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Smaller-but-juicier peach crop expected after warm, wet winter

This year, two factors have affected the peach crop in North Texas -- the cold and the rain. Turns out, the winter wasn't cold enough for a large crop, but the wet weather means those that are available are extra juicy.

TERRELL -- Follow the rail road track through Terrell, Texas, and you can't miss the Ham Orchards.

For three months a year, dedicated fans make the trip to stock up on peaches.

"As you can see, we have plenty of fruit. We have enough to handle everything," said Richard Strange, the manager of Ham Orchards. "We just don't have a surplus of a very, very large crop this year."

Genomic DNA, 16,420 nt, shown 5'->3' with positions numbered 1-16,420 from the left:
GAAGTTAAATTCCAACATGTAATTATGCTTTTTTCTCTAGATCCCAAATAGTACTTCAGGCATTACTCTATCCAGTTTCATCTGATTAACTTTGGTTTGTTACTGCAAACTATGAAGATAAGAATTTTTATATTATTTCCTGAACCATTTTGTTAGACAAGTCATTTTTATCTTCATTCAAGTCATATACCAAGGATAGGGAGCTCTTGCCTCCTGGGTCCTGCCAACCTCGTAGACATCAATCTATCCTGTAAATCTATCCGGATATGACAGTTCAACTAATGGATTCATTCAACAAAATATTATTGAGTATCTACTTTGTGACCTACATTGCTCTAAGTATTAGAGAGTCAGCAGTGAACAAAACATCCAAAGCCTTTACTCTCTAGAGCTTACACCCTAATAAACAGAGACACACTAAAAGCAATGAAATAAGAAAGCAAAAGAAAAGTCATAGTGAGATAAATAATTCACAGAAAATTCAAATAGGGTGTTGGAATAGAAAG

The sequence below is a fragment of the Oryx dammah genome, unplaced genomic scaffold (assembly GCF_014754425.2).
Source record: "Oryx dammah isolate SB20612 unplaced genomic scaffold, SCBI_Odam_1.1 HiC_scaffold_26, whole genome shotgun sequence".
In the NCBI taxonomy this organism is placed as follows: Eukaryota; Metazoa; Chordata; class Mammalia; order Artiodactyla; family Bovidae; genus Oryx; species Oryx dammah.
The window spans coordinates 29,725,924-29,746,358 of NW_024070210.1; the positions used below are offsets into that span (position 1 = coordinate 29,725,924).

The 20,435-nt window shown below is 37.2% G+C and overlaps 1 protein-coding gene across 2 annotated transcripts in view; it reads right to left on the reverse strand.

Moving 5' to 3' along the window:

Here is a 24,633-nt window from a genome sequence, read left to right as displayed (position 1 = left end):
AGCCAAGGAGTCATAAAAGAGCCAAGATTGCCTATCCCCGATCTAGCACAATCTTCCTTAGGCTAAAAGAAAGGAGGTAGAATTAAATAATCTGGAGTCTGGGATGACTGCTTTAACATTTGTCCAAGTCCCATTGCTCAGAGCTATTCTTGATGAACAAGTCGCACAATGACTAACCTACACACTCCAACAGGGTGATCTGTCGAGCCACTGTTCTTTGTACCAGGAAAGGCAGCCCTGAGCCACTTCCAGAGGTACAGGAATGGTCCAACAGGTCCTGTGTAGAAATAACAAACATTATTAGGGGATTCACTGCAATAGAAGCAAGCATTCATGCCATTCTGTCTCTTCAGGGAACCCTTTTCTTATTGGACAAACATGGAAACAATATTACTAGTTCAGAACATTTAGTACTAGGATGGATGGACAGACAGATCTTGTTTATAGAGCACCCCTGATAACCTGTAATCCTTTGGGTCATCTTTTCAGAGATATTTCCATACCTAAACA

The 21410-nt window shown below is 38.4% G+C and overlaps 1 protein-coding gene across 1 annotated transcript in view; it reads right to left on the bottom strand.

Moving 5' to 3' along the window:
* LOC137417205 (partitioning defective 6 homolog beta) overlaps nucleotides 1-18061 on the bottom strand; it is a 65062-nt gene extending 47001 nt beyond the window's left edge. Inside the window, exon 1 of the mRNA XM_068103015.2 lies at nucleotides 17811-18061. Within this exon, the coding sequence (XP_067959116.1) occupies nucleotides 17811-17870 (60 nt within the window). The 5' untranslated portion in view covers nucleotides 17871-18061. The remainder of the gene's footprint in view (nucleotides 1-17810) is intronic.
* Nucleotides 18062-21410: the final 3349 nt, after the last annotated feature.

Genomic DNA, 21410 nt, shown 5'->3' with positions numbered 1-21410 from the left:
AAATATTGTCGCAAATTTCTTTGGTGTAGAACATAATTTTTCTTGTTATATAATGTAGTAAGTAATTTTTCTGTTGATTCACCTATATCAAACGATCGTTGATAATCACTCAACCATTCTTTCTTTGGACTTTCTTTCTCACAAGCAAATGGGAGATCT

Peaches were selling fast Thursday at Ham Orchards.

This year, two factors have affected their cash crop -- the cold and the rain. Turns out, the winter wasn't cold enough.

Strange says cool temperatures allow for a tree to develop more fruit. As a result of the warmer weather, their orchard is only at about 65 percent capacity.

But here's the good news: All that rain means the fruit will be nice and juicy.

Richard Strange

"We've got a lot of different sizes right now," Strange said. "We've had some peaches approaching a pound-and-a-half. These things were the size of softballs."

Strange says that the last few days the fruit spends on the branch are critical -- sunshine is key to boost the sugar content and add color to the branch.

"Once the sunshine came out, they really ripened up, and they did very, very well," he said.

On of this year's big, juicy peaches.

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